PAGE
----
Although thousands of demonstrators crowded areas of campus to cheer and protest Chinese President Hu Jintao last Friday, Yale officials said security precautions for the event went off without a hitch.

University Deputy Secretary Martha Highsmith said no major security problems occurred during Chinese President Hu Jintao’s visit to Yale on Friday, calling law enforcement’s execution of security plans “perfect.” Still, students involved in protests during the event said that at times they found the University’s security policy unclear.

Highsmith praised both federal and local authorities, who she said spent weeks developing comprehensive security plans that could both ensure Hu’s safety and guarantee freedom of expression for protesters.

“I felt very proud of Yale University and the way diverse points of view were able to be expressed peacefully and constructively,” she said. “I think it can serve as a model for the rest of the world.”

The demonstrations that occurred were largely peaceful and posed no security threat to Hu, Highsmith said. As Hu’s motorcade made its way to campus around 11 a.m., demonstrators held signs both supporting and protesting the Chinese government.

But some students said they found it difficult to navigate the protests.

“The protest [was] peaceful but rude,” said Social Justice Network member Charles Alvarez ’09, who protested during Hu’s visit. “We [were] pushed around quite a bit.”

One group of students who tried to chalk messages on the ground outside Sprague Hall the night before Hu’s speech said they encountered problems with the Yale Police Department.

“The YPD officer who was there actually pulled us off the ground where we were writing and pulled us away,” said Edwin Everhart ’09, co-coordinator for the Yale chapter of Amnesty International. “Talking to them, we got a lot of contradicting answers about when and where we could chalk.”

Thomas Frampton ’06, one of the chalkers, said one YPD officer initially told the group they were allowed to chalk on Beinecke Plaza and in other places, but a YPD lieutenant later told them to stop.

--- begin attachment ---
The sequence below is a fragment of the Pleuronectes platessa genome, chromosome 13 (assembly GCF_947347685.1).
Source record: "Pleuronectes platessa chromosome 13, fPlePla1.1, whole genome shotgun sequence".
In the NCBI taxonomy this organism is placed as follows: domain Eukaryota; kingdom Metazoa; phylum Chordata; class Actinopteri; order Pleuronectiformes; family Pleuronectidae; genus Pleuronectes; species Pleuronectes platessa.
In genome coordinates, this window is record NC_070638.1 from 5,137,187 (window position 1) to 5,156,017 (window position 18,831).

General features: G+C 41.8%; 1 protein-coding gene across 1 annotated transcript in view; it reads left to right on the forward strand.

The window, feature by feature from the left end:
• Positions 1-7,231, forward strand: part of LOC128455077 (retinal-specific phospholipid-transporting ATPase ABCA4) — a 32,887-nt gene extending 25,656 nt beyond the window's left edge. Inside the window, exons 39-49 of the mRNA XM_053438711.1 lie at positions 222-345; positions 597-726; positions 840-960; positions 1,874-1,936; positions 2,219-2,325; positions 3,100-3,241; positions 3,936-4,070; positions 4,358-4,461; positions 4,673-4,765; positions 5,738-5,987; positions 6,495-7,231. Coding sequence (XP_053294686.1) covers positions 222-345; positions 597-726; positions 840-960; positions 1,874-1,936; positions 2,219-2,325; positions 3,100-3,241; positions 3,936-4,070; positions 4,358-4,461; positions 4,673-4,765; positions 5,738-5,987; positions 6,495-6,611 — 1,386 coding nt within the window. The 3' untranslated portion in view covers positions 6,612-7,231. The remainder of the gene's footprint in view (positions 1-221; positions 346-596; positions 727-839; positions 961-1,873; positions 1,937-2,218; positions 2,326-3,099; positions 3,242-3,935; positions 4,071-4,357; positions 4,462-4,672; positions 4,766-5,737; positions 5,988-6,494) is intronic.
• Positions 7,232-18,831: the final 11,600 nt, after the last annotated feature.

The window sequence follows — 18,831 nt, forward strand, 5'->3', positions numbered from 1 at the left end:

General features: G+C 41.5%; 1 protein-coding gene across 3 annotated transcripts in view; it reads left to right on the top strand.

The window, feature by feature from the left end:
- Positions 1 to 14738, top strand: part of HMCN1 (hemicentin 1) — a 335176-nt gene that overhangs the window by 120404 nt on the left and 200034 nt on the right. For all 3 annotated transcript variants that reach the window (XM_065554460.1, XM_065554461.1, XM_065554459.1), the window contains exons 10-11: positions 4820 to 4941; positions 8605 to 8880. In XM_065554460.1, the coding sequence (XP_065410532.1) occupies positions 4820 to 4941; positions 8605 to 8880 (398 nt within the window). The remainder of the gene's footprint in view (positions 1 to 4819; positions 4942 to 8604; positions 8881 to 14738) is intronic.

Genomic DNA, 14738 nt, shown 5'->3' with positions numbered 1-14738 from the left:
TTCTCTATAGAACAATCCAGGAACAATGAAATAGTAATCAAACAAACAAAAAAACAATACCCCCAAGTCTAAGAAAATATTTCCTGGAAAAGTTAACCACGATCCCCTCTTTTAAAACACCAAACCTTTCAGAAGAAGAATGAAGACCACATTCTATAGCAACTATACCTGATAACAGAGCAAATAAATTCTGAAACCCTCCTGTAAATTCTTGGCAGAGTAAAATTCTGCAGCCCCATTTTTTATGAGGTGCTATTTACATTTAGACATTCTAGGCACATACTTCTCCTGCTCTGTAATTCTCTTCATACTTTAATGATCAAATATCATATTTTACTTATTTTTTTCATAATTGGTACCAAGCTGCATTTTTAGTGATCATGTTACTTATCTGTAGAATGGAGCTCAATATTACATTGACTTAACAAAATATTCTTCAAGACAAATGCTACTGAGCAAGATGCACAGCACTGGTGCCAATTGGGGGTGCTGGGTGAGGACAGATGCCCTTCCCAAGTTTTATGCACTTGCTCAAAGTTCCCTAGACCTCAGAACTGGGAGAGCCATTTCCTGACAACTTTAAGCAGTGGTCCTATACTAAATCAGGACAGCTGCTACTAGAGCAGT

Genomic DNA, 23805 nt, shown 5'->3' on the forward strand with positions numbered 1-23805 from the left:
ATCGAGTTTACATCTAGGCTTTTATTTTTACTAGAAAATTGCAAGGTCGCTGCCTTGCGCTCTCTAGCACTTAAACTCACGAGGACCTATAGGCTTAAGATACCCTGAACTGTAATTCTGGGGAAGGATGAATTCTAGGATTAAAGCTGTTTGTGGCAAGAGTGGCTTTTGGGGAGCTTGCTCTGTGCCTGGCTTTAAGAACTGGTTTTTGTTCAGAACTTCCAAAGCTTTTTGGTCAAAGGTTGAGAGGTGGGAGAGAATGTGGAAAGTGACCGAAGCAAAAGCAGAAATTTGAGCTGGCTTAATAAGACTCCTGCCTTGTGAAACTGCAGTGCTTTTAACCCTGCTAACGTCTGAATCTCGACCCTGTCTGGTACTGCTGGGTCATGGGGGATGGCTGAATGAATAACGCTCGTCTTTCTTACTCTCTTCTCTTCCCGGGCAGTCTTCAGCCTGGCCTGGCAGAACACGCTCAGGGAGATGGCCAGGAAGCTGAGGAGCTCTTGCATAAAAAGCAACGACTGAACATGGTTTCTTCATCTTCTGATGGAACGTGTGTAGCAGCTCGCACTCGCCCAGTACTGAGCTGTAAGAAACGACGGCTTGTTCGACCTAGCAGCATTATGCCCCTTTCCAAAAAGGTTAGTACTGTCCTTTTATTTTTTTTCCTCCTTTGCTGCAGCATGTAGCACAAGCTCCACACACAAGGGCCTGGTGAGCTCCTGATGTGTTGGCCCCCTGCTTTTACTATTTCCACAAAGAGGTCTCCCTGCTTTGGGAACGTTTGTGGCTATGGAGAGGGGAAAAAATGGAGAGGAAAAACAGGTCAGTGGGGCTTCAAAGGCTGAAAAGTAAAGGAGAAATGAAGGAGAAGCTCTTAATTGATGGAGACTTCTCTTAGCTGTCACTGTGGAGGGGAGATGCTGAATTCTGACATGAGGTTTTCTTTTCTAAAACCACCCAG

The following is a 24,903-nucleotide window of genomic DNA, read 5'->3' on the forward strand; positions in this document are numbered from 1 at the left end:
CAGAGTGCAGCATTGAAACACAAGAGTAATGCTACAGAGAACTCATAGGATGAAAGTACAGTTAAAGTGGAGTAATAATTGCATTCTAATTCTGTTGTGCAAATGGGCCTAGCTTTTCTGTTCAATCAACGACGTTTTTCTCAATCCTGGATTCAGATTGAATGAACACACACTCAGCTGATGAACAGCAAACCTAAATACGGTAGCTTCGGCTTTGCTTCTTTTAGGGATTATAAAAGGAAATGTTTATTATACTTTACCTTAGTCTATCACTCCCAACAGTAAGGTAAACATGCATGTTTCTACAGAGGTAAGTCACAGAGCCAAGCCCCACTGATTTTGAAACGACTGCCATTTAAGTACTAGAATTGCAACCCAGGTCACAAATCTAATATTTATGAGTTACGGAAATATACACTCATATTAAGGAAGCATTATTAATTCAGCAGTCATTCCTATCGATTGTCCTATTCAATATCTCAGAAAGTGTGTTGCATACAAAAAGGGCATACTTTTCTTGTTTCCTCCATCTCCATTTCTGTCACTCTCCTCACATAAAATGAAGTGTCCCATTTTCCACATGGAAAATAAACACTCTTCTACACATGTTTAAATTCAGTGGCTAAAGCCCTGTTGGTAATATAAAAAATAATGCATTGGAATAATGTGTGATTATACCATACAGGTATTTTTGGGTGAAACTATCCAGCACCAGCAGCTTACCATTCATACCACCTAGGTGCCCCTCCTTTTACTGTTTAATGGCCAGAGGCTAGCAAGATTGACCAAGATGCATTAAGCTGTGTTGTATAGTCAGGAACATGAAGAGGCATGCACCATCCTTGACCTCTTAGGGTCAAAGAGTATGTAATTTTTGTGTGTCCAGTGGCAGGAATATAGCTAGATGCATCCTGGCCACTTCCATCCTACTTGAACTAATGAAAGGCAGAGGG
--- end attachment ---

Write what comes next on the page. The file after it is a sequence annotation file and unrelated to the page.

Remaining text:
YPD officials declined to comment on the incident Sunday night.

Highsmith said that while she had not heard of the incident on Beinecke Plaza, chalkers who were trying to use the sidewalks in front of Sprague were asked to move to another location for both logistical and security concerns. Highsmith said YPD officers did their best to balance security concerns with students’ right to free expression. After approaching the students chalking in front of Sprague, she said, YPD officers assisted them in finding an alternate location to communicate their message. Highsmith said that to the best of her knowledge, no clashes occurred between protesters and any of the law enforcement agencies. Any scuffles that did occur, she said, were minor and probably happened among the protesters themselves.

Many protesters, some of whom were from out-of-state, moved beyond areas that authorities specifically designated for protests. Although Old Campus and the New Haven Green were the only protest sites specifically designated by the University and police officials, protests broke out closer to Sprague Hall at the intersection of Temple and Wall streets, at Wall and York streets, and in front of Sheffield-Sterling-Strathcona Hall.

Some students said they were surprised that more students were not involved with the protests. Despite the University’s decision to allow Old Campus to be used as a protest space, the area was virtually empty during most of the day.

“I was expecting there to be quite a large crowd, but I had a 10:30 a.m. class and on my way there and back, there was nobody,” Chris Baker ’09 said. “I saw protests on the streets, but there were very few students involved. They looked like they were just trying to go to class.”

Everhart said he thinks the low student turnout at the protest was due in large part to the University’s decision not to cancel classes and to a lack of interest within the activist community.

As the Chinese head of state, Hu was given the same amount of security President George W. Bush ’68 would receive if he came to campus, Highsmith said. The Secret Service, Connecticut State Police, U.S. State Department, the New Haven Police Department and the YPD were all involved in ensuring Hu’s safety. Highsmith said the Chinese equivalent of the Secret Service also accompanied Hu on his visit.